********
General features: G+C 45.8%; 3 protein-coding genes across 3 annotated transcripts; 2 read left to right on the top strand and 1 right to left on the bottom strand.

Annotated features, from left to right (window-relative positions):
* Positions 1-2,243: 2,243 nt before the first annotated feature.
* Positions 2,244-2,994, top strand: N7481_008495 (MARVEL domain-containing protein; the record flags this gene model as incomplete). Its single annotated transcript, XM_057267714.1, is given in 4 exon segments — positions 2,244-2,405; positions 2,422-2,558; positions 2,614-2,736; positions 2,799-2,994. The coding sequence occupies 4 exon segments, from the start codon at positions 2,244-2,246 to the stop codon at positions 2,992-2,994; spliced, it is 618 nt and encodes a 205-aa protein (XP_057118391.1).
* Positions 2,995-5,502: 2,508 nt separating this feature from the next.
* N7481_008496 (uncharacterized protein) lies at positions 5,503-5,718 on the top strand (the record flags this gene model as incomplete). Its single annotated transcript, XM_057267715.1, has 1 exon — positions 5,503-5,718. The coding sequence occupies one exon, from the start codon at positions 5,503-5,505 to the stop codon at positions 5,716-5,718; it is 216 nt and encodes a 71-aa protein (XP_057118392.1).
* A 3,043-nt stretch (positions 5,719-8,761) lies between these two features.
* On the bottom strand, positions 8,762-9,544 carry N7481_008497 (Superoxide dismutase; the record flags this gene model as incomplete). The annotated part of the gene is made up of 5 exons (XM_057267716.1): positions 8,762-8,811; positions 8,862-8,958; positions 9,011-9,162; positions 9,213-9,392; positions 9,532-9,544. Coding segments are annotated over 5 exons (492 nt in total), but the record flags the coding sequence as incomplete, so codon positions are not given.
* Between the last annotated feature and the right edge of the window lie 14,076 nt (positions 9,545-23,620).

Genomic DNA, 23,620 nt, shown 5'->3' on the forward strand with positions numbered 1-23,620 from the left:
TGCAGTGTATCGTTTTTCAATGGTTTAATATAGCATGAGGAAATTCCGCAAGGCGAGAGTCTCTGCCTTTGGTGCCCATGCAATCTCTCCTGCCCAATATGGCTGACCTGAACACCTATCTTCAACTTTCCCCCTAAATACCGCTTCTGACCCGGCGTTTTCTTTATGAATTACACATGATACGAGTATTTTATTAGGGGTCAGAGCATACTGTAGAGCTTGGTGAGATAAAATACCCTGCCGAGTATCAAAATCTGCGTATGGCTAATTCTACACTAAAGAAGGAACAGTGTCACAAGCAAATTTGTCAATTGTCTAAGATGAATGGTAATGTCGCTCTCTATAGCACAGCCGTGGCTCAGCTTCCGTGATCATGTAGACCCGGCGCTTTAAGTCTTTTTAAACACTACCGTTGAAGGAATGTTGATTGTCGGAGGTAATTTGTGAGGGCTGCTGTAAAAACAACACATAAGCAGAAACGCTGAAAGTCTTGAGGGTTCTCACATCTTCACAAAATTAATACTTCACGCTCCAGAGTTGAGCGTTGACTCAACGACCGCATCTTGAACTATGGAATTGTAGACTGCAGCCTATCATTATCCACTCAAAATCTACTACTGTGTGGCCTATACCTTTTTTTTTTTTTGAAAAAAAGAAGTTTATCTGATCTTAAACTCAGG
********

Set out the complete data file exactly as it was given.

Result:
General features: G+C 45.8%; 3 protein-coding genes across 3 annotated transcripts; 2 read left to right on the top strand and 1 right to left on the bottom strand.

Annotated features, from left to right (window-relative positions):
* Positions 1-2,243: 2,243 nt before the first annotated feature.
* Positions 2,244-2,994, top strand: N7481_008495 (MARVEL domain-containing protein; the record flags this gene model as incomplete). Its single annotated transcript, XM_057267714.1, is given in 4 exon segments — positions 2,244-2,405; positions 2,422-2,558; positions 2,614-2,736; positions 2,799-2,994. The coding sequence occupies 4 exon segments, from the start codon at positions 2,244-2,246 to the stop codon at positions 2,992-2,994; spliced, it is 618 nt and encodes a 205-aa protein (XP_057118391.1).
* Positions 2,995-5,502: 2,508 nt separating this feature from the next.
* N7481_008496 (uncharacterized protein) lies at positions 5,503-5,718 on the top strand (the record flags this gene model as incomplete). Its single annotated transcript, XM_057267715.1, has 1 exon — positions 5,503-5,718. The coding sequence occupies one exon, from the start codon at positions 5,503-5,505 to the stop codon at positions 5,716-5,718; it is 216 nt and encodes a 71-aa protein (XP_057118392.1).
* A 3,043-nt stretch (positions 5,719-8,761) lies between these two features.
* On the bottom strand, positions 8,762-9,544 carry N7481_008497 (Superoxide dismutase; the record flags this gene model as incomplete). The annotated part of the gene is made up of 5 exons (XM_057267716.1): positions 8,762-8,811; positions 8,862-8,958; positions 9,011-9,162; positions 9,213-9,392; positions 9,532-9,544. Coding segments are annotated over 5 exons (492 nt in total), but the record flags the coding sequence as incomplete, so codon positions are not given.
* Between the last annotated feature and the right edge of the window lie 14,076 nt (positions 9,545-23,620).

Genomic DNA, 23,620 nt, shown 5'->3' on the forward strand with positions numbered 1-23,620 from the left:
TGCAGTGTATCGTTTTTCAATGGTTTAATATAGCATGAGGAAATTCCGCAAGGCGAGAGTCTCTGCCTTTGGTGCCCATGCAATCTCTCCTGCCCAATATGGCTGACCTGAACACCTATCTTCAACTTTCCCCCTAAATACCGCTTCTGACCCGGCGTTTTCTTTATGAATTACACATGATACGAGTATTTTATTAGGGGTCAGAGCATACTGTAGAGCTTGGTGAGATAAAATACCCTGCCGAGTATCAAAATCTGCGTATGGCTAATTCTACACTAAAGAAGGAACAGTGTCACAAGCAAATTTGTCAATTGTCTAAGATGAATGGTAATGTCGCTCTCTATAGCACAGCCGTGGCTCAGCTTCCGTGATCATGTAGACCCGGCGCTTTAAGTCTTTTTAAACACTACCGTTGAAGGAATGTTGATTGTCGGAGGTAATTTGTGAGGGCTGCTGTAAAAACAACACATAAGCAGAAACGCTGAAAGTCTTGAGGGTTCTCACATCTTCACAAAATTAATACTTCACGCTCCAGAGTTGAGCGTTGACTCAACGACCGCATCTTGAACTATGGAATTGTAGACTGCAGCCTATCATTATCCACTCAAAATCTACTACTGTGTGGCCTATACCTTTTTTTTTTTTTGAAAAAAAGAAGTTTATCTGATCTTAAACTCAGG